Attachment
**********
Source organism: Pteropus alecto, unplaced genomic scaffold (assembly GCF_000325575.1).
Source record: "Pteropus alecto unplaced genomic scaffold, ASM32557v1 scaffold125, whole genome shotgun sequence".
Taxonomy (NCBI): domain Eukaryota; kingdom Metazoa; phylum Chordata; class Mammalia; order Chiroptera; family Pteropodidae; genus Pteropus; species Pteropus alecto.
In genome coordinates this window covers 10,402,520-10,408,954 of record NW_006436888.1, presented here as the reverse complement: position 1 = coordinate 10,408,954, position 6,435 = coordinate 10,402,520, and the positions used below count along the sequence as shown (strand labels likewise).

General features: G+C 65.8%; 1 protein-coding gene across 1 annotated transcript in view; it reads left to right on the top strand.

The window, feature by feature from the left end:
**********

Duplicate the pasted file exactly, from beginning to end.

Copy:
Source organism: Pteropus alecto, unplaced genomic scaffold (assembly GCF_000325575.1).
Source record: "Pteropus alecto unplaced genomic scaffold, ASM32557v1 scaffold125, whole genome shotgun sequence".
Taxonomy (NCBI): domain Eukaryota; kingdom Metazoa; phylum Chordata; class Mammalia; order Chiroptera; family Pteropodidae; genus Pteropus; species Pteropus alecto.
In genome coordinates this window covers 10,402,520-10,408,954 of record NW_006436888.1, presented here as the reverse complement: position 1 = coordinate 10,408,954, position 6,435 = coordinate 10,402,520, and the positions used below count along the sequence as shown (strand labels likewise).

General features: G+C 65.8%; 1 protein-coding gene across 1 annotated transcript in view; it reads left to right on the top strand.

The window, feature by feature from the left end: